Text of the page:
They said sealers were shooting at seals on small ice pans from their boat. "What we saw today was the cruelty of shooting seals in open water," said Sheryl Fink, observer and senior researcher with IFAW. "A recent veterinary panel recommended banning the practice of shooting seals in open water, and today we saw why."

"Seals were seen in agony after being shot at and injured, but not instantly killed. One seal was hauled alive onto the deck of the boat with a steel hook before finally being beaten to death," Fink said.

"The conditions this year are disastrous," said Fink. "I've surveyed this region for six years and I haven't seen anything like this. "There is wide open water and almost no seals. I only saw a handful of adult harp seals and even fewer pups, where normally we should be seeing thousands and thousands of seals."


Seal swims through icy slush in the southern Gulf of St. Lawrence (Photo courtesy IFAW)
"Even Canadian government scientists are estimating up to 100 percent of the pups born in the southern Gulf died because of the lack of ice," said Aldworth. "It is reprehensible that the Canadian government would allow sealers to kill the few surviving pups."

"These decisions are guided by principles of conservation," said Minister Hearn, who says the Atlantic harp seal population is plentiful - nearly triple what it was in the 1970s. The current Canadian government estimate of harp seals is about 5.5 million animals.

"I also want to ensure that the people who depend on this resource for their livelihood will benefit from it over the long-term," said Hearn, defending the catch quota of 270,000. "This year's decision takes into account the poor ice conditions we've seen in the Southern Gulf of St. Lawrence."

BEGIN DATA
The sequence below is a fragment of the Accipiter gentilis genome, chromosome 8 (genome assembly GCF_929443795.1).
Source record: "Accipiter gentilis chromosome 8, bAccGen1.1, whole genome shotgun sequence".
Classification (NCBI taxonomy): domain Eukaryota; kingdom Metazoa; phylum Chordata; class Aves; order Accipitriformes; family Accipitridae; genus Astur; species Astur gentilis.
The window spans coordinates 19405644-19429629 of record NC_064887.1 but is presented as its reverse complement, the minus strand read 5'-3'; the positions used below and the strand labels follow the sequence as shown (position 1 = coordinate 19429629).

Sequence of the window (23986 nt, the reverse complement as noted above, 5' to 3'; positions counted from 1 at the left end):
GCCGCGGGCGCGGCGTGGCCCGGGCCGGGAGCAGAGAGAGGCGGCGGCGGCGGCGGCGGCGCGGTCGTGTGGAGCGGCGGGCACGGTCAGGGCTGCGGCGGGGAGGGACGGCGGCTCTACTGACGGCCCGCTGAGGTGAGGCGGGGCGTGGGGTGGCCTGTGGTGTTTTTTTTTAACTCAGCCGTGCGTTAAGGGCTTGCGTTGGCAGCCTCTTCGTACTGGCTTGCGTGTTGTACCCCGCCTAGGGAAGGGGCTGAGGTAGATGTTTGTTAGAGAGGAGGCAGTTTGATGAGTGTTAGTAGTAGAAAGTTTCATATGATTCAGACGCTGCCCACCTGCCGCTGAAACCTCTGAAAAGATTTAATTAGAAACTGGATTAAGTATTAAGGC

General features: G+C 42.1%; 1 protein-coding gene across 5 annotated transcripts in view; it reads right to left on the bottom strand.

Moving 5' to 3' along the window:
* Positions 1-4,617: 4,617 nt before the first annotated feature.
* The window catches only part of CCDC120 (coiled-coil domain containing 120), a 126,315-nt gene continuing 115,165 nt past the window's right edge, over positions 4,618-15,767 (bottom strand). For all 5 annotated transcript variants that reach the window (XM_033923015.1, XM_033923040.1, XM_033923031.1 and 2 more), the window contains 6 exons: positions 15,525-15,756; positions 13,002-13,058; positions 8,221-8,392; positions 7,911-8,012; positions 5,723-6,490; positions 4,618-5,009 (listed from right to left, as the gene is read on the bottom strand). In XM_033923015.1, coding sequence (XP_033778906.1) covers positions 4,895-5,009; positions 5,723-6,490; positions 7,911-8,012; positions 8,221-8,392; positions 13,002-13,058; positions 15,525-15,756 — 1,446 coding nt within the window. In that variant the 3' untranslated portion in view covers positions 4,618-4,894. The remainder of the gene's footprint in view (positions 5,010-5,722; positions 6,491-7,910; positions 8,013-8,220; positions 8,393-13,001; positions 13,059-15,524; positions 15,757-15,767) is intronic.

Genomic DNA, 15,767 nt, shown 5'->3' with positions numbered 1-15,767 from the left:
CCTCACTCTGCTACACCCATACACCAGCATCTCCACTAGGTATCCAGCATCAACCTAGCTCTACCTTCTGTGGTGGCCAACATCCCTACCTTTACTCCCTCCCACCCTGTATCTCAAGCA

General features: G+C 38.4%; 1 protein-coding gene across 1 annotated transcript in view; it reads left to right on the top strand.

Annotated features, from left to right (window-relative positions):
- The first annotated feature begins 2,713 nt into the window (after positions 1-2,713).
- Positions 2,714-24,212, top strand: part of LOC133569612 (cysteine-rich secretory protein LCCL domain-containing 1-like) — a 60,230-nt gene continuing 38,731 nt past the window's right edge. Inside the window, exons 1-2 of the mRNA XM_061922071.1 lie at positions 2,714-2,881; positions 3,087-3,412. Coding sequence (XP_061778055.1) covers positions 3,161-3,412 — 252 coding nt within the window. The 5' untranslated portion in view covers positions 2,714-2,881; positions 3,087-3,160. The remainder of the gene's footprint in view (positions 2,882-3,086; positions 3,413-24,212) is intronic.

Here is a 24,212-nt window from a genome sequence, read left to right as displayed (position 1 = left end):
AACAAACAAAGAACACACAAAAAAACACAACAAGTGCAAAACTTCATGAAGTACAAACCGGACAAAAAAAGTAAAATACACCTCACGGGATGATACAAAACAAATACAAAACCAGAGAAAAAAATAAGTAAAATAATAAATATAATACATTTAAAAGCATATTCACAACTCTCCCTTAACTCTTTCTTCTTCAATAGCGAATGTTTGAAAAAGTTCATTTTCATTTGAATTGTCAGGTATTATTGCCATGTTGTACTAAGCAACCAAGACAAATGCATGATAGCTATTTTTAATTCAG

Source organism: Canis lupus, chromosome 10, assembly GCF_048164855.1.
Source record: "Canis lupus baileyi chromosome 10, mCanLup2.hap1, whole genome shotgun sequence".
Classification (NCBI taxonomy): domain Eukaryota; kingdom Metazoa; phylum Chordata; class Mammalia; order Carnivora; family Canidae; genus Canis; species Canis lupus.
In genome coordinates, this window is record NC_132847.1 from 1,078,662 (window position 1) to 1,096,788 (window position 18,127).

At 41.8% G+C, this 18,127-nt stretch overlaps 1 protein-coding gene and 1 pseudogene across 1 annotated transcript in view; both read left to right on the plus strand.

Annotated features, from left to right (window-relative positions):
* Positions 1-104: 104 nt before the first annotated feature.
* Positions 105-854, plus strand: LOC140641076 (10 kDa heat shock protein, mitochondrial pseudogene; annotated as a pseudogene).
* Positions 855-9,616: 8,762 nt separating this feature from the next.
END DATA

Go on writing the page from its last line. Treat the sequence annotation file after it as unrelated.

Conservationists are not alone in raising their voices against Canada's commercial seal hunt - the largest slaughter of marine mammals in the world.

In the U.S. Senate on March 21, Senator Carl Levin, a Michigan Democrat, introduced a resolution that urges the government of Canada to end what the senator called "this senseless and inhumane slaughter."

"It makes little sense to continue this inhumane industry that employs only a few hundred people on a seasonal, part-time basis and only operates for a few weeks a year, in which the concentrated killings takes place," Senator Levin told his colleagues. "In Newfoundland, where over 90 percent of the hunters live, the economic contribution of the seal hunt is marginal. In fact, exports of seal products from Newfoundland account for less than one-tenth of one percent of the province's total exports."